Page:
Reporting Framework for Value Based Care
Learn how a provider's relative performance, or 'value', can be evaluated through three key components in an equation: quality, efficiency, and cost.
Globally, policy makers and payers are focusing on services that are regarded medically unnecessary and do not yield useful results. In the United States, these are referred to as low- or no-value services and are considered wasteful. A significant percentage of the services considered wasteful are medical imaging when done without appropriate indications. Inappropriate use of imaging services contributes to unjustiﬁable healthcare costs and may lead to irrelevant incidental findings, exposing individuals to unnecessary radiation doses.1
We set out to research wasteful eye imaging services because there is very limited literature or analytical research in this area. According to the American Academy of Ophthalmology Preferred Practice Pattern® guidelines, in the absence of symptoms or significant pathology, a comprehensive history and physical examination should suffice and imaging is not indicated. Advanced eye imaging (optical coherence tomography, visual field testing, fundus photography, or eye photography) should be reserved for malignant neoplasms of the eye, retinal detachments, and injury to eye, optic nerves, or optic chiasm.2
Similar views are advocated by Choosing Wisely® from the American Academy of Ophthalmology, which states: “Don’t routinely order imaging tests for patients without symptoms or signs of significant eye disease in the absence of symptoms or signs of significant disease pathology.”3
We used Milliman MedInsight’s Health Waste Calculator (HWC) to identify wasteful eye imaging services. The HWC ‘Imaging Tests for Eye Disease’ measure identifies eye imaging as wasteful unless the patient has symptoms or signs of significant eye disease such as neoplasms of the eye, choroidal detachment, optic atrophy, glaucoma, diabetic retinopathy, macular degeneration, etc., where imaging is considered medically necessary. We calculated the HWC ‘Imaging Tests for Eye Disease’ measure for one of our clients, a commercial health plan with approximately 2,091,517 members, using claim data from calendar year 2015. As shown in Figure 1, 67% of eye imaging services measured were wasteful and cost nearly $8,198,169.
Figure 1: Pattern of Eye Imaging Services
|Service Type||Number of Services||Percentage of Services||Aggregate Allowed Amount||Percentage of Allowed Amount|
|Total Eye Imaging||157,308||100%||$12,736,798||100%|
|Necessary Eye Imaging||51,888||33%||$4,538,629||34%|
|Wasteful Eye Imaging||105,420||67%||$8,198,169||66%|
Figure 2: Percentage Distribution of Wasteful Eye Imaging
Figure 2 profiles the distribution of the various advance eye imaging modalities that have been identified as wasteful. For each modality, the figure identifies the percentage of services that are wasteful and the corresponding percentage of wasteful total allowed dollars. Optical computed tomography has the highest rate of wasteful services and wasteful costs in the eye imaging service waste category. Analysis highlighted that it was performed for an array of inappropriate diagnoses including but not limited to headache, dizziness, and routine eye exam visits. This supports the proposition that eye imaging is being overused and is often done inappropriately in the absence of significant underlying disease pathology.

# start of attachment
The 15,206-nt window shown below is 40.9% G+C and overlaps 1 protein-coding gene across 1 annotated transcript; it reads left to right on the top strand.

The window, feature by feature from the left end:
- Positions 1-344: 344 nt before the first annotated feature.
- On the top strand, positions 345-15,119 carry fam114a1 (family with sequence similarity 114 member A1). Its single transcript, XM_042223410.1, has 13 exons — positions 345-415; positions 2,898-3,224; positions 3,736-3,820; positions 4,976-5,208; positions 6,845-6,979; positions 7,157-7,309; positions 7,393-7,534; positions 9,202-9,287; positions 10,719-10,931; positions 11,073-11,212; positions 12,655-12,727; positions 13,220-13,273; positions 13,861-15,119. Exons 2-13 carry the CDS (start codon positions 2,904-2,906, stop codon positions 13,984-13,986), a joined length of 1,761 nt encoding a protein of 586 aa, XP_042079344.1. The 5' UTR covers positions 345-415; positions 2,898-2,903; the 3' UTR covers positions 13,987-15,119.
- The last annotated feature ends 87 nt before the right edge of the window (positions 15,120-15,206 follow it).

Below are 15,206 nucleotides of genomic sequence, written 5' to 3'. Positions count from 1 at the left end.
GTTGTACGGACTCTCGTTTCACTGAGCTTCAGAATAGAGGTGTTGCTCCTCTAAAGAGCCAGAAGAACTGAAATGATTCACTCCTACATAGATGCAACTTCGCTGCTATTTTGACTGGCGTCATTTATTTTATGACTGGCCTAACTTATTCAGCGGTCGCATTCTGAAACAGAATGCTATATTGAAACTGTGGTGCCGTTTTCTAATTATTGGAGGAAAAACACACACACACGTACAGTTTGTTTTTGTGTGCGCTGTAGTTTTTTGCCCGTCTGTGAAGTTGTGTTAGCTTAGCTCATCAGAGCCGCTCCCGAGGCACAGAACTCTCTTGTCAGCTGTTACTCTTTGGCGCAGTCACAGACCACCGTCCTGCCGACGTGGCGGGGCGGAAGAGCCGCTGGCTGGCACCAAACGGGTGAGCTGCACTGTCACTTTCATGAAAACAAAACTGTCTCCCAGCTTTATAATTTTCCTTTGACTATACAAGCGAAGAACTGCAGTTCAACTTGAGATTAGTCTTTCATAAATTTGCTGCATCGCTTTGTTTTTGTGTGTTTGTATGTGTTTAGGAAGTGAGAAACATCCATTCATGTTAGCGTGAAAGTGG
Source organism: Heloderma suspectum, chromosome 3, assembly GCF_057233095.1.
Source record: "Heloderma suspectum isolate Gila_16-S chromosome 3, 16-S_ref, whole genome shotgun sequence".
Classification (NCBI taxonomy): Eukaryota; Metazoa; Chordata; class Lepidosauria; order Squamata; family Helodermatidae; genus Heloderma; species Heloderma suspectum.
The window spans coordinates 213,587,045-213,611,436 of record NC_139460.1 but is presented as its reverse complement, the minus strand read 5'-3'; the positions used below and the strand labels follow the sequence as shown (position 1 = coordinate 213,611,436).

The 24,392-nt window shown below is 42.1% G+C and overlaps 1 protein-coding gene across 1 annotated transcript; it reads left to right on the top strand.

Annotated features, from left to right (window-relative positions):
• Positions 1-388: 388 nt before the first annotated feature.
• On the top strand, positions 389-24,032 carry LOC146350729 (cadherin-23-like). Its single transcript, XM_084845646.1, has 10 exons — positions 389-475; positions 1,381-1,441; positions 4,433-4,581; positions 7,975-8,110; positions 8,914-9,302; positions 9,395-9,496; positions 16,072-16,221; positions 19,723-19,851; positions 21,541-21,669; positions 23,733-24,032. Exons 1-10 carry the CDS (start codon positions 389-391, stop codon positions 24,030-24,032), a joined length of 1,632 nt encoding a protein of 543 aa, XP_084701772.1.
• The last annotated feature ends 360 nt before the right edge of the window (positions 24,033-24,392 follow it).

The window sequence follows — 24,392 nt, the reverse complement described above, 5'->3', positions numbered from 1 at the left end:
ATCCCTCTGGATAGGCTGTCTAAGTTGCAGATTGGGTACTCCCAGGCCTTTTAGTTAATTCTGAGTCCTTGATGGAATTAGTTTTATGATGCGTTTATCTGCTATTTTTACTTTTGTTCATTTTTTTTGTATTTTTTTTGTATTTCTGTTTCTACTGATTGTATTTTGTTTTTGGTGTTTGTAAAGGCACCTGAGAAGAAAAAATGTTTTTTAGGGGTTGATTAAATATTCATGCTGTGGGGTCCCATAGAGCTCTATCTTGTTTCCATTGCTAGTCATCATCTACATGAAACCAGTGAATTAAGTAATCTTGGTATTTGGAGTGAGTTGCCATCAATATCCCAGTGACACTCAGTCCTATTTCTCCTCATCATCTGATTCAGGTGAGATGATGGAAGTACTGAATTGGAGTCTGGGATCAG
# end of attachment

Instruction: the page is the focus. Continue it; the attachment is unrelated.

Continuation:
Another interesting finding revealed that 41.9% of members with wasteful services had a repeat service for eye imaging in a year, which was also determined wasteful.
It is important to note that claim data alone allows only an approximate identification of wasteful eye imaging. Even so, we were able to confirm a high prevalence of wasteful eye imaging for our client that allowed them to target potentially avoidable utilization and costs.
1 Sorenson C, Drummond M, Bhuiyan Khan B. Medical technology as a key driver of rising health expenditure: Disentangling the relationship. ClinicoEconomics and Outcomes Research, 2013:5 223–234.
2 American Academy of Ophthalmology Preferred Practice Patterns Committee. Preferred Practice Pattern Guidelines. Comprehensive Adult Medical Eye Evaluation. Ophthalmology. January 2016. Volume 123, Issue 1, Pages P209–P236.
3 American Association Ophthalmology. Choosing Wisely. Five things physicians and patients should question. February 21, 2013. Accessed at http://www.choosingwisely.org/clinician-lists/american-academy-ophthalmology-routine-imaging-for-patients-without-symptoms-or-signs-of-eye-disease/